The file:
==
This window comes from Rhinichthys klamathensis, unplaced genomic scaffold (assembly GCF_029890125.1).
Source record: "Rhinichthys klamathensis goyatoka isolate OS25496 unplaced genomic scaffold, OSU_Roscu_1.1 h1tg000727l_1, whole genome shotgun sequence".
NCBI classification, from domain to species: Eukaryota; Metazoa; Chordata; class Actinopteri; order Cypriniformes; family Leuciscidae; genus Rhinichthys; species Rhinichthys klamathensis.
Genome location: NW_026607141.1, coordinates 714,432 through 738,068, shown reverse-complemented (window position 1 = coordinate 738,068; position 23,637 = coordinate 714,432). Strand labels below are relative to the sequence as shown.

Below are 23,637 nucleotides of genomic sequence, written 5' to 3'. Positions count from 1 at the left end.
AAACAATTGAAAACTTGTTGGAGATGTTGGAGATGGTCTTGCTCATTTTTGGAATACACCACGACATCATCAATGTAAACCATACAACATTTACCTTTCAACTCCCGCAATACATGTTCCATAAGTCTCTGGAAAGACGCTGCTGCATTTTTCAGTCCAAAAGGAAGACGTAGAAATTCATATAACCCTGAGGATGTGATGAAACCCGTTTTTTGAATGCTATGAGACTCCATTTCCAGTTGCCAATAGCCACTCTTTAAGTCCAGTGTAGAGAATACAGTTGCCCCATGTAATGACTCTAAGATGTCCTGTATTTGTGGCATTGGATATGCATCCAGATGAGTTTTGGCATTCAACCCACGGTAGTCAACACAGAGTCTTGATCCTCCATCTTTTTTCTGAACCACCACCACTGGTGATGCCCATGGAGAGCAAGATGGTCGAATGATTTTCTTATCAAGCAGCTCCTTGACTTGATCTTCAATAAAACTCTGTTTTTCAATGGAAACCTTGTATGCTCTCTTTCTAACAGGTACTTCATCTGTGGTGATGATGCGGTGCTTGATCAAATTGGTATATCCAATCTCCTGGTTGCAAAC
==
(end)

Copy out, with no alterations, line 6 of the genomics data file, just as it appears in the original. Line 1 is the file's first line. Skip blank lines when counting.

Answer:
AAACAATTGAAAACTTGTTGGAGATGTTGGAGATGGTCTTGCTCATTTTTGGAATACACCACGACATCATCAATGTAAACCATACAACATTTACCTTTCAACTCCCGCAATACATGTTCCATAAGTCTCTGGAAAGACGCTGCTGCATTTTTCAGTCCAAAAGGAAGACGTAGAAATTCATATAACCCTGAGGATGTGATGAAACCCGTTTTTTGAATGCTATGAGACTCCATTTCCAGTTGCCAATAGCCACTCTTTAAGTCCAGTGTAGAGAATACAGTTGCCCCATGTAATGACTCTAAGATGTCCTGTATTTGTGGCATTGGATATGCATCCAGATGAGTTTTGGCATTCAACCCACGGTAGTCAACACAGAGTCTTGATCCTCCATCTTTTTTCTGAACCACCACCACTGGTGATGCCCATGGAGAGCAAGATGGTCGAATGATTTTCTTATCAAGCAGCTCCTTGACTTGATCTTCAATAAAACTCTGTTTTTCAATGGAAACCTTGTATGCTCTCTTTCTAACAGGTACTTCATCTGTGGTGATGATGCGGTGCTTGATCAAATTGGTATATCCAATCTCCTGGTTGCAAAC